I found the option to enable DNS over HTTPS for Firefox on the desktop but I can't find it on the Android version of the browser. Is it supported? How do I enable it?


I try to complete Dale answer

  • Open Firefox and type: about:config

  • filter with: network.trr.* and set the following values:

    network.trr.mode value 3

    network.trr.bootstrapAddress and set value as one ip from this page (mine value is currently

  • now open a new tab to this page used to verify if everything is working. You should have all green except sni. To make all green you should

  • switch tab and go back to config page

  • change filter with: network.security.* and set:

    network.security.esni.enabled value true

  • go back to previous tab and refresh. You should have all green.


  • I needed this because my mobile data DNS is failing for some addresses. After setting network.trr.mode=3 and network.trr.bootstrapAddress= it works! Thanks! – krubo Jan 9 '20 at 0:34
  • Awesome answer. – Shashwat Kumar Apr 8 '20 at 16:04
  • This seems either outdated or wrong. Typing about:config in Firefox Android does nothing (the contents of the view does not change) – Romuald Brunet Apr 26 at 15:09
  • @RomualdBrunet you have to use firefox nightly version app for android to be able to access the config page – Zen Apr 29 at 15:19

Although I have not been able to prove it's really changing the routing of DNS queries, I have changed the settings on Firefox for Android: network.trr.mode to 2 (fail-over enabled) or 3 (fail-over not enabled) and network.trr.uri to (Cloudflare) or (Google) or (Quad9). This came from this Mozilla page (not specific to Android Firefox). So you type about:config in the address bar, then search for and change the network.trr* settings.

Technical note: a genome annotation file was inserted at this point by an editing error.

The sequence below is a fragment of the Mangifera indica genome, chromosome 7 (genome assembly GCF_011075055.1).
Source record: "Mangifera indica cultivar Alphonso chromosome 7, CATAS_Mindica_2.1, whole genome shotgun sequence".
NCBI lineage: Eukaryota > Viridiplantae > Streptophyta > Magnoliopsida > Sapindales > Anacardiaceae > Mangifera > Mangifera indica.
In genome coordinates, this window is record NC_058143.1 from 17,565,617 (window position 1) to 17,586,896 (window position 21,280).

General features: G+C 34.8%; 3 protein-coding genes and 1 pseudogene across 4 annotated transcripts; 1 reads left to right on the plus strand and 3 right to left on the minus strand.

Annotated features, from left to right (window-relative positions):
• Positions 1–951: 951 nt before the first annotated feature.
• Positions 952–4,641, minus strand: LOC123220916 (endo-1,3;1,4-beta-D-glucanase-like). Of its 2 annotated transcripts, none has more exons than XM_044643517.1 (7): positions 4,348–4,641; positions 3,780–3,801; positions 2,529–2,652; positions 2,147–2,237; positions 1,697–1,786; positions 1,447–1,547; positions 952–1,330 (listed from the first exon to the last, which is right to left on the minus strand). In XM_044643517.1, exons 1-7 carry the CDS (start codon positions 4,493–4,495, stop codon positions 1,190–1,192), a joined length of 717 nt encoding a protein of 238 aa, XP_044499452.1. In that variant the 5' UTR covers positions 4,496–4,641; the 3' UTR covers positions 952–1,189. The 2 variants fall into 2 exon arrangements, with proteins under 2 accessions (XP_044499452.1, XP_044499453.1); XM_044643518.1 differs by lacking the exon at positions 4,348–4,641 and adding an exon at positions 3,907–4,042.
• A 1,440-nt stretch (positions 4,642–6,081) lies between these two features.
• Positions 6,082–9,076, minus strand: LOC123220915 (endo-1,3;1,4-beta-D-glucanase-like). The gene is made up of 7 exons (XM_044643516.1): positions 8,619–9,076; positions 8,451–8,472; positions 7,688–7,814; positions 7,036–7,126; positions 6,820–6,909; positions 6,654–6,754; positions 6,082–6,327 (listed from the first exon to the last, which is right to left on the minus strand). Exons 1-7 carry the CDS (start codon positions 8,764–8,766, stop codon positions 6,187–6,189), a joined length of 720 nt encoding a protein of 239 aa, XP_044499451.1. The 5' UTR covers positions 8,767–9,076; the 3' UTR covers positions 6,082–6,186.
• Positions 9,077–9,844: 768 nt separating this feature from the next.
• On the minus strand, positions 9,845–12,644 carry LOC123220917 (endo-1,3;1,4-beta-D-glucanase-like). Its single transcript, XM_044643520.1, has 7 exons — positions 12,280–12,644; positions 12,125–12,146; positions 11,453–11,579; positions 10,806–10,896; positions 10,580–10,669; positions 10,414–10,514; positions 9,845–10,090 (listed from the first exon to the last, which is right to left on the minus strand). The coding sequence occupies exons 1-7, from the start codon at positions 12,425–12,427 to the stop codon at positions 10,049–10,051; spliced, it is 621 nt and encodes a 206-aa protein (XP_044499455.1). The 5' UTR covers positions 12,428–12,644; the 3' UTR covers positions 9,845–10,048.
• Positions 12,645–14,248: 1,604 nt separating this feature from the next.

But as mentioned by Irfan, you can have all your DNS go to cloudflare by using their app, or if you're on the Android Pie, you can go to Settings > Network & Internet > Private DNS and select Automatic (I'm sure that's GOT to be Google's or Private DNS provider hostname with 1dot1dot1dot1.cloudflare-dns.com, for instance (credit to this page on TechRepublic).

  • 2
    You'd have to set the network.trr.mode to 3 to test if it's really working. Mode 2 uses regular DNS as a backup if DOH fails, so you won't really know if you're using DOH if you don't test it in mode 3 first. – John Aug 19 '19 at 16:53
  • For some reason using network.trr.mode to 3 fails to work when I'm on mobile data, but works fine when I'm on WiFi. – m-p-3 Oct 14 '19 at 1:21

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